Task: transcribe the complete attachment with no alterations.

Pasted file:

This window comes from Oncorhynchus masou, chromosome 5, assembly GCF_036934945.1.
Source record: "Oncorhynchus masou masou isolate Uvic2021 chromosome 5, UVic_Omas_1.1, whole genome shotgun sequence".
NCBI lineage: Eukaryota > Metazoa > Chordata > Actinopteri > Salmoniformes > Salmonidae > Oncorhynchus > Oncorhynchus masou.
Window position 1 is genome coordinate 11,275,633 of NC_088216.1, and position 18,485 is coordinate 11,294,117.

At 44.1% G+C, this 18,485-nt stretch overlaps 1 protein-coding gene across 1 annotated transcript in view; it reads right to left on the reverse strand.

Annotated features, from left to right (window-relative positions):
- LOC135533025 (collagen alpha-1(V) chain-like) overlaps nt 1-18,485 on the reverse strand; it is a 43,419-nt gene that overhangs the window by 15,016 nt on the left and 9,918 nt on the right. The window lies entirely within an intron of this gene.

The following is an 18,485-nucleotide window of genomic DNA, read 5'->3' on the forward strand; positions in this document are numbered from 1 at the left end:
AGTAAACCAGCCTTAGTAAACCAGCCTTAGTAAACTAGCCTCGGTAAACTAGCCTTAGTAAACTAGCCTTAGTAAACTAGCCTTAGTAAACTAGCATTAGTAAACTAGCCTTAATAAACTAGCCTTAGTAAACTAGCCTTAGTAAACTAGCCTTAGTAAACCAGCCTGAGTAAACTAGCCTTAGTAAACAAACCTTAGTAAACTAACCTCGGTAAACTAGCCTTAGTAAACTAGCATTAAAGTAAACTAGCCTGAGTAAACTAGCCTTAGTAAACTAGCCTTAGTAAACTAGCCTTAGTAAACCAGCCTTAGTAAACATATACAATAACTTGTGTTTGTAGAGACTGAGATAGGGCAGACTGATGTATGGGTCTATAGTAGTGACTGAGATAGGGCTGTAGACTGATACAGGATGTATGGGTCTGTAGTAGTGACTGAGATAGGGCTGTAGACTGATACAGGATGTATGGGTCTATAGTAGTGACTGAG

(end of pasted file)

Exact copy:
This window comes from Oncorhynchus masou, chromosome 5, assembly GCF_036934945.1.
Source record: "Oncorhynchus masou masou isolate Uvic2021 chromosome 5, UVic_Omas_1.1, whole genome shotgun sequence".
NCBI lineage: Eukaryota > Metazoa > Chordata > Actinopteri > Salmoniformes > Salmonidae > Oncorhynchus > Oncorhynchus masou.
Window position 1 is genome coordinate 11,275,633 of NC_088216.1, and position 18,485 is coordinate 11,294,117.

At 44.1% G+C, this 18,485-nt stretch overlaps 1 protein-coding gene across 1 annotated transcript in view; it reads right to left on the reverse strand.

Annotated features, from left to right (window-relative positions):
- LOC135533025 (collagen alpha-1(V) chain-like) overlaps nt 1-18,485 on the reverse strand; it is a 43,419-nt gene that overhangs the window by 15,016 nt on the left and 9,918 nt on the right. The window lies entirely within an intron of this gene.

The following is an 18,485-nucleotide window of genomic DNA, read 5'->3' on the forward strand; positions in this document are numbered from 1 at the left end:
AGTAAACCAGCCTTAGTAAACCAGCCTTAGTAAACTAGCCTCGGTAAACTAGCCTTAGTAAACTAGCCTTAGTAAACTAGCCTTAGTAAACTAGCATTAGTAAACTAGCCTTAATAAACTAGCCTTAGTAAACTAGCCTTAGTAAACTAGCCTTAGTAAACCAGCCTGAGTAAACTAGCCTTAGTAAACAAACCTTAGTAAACTAACCTCGGTAAACTAGCCTTAGTAAACTAGCATTAAAGTAAACTAGCCTGAGTAAACTAGCCTTAGTAAACTAGCCTTAGTAAACTAGCCTTAGTAAACCAGCCTTAGTAAACATATACAATAACTTGTGTTTGTAGAGACTGAGATAGGGCAGACTGATGTATGGGTCTATAGTAGTGACTGAGATAGGGCTGTAGACTGATACAGGATGTATGGGTCTGTAGTAGTGACTGAGATAGGGCTGTAGACTGATACAGGATGTATGGGTCTATAGTAGTGACTGAG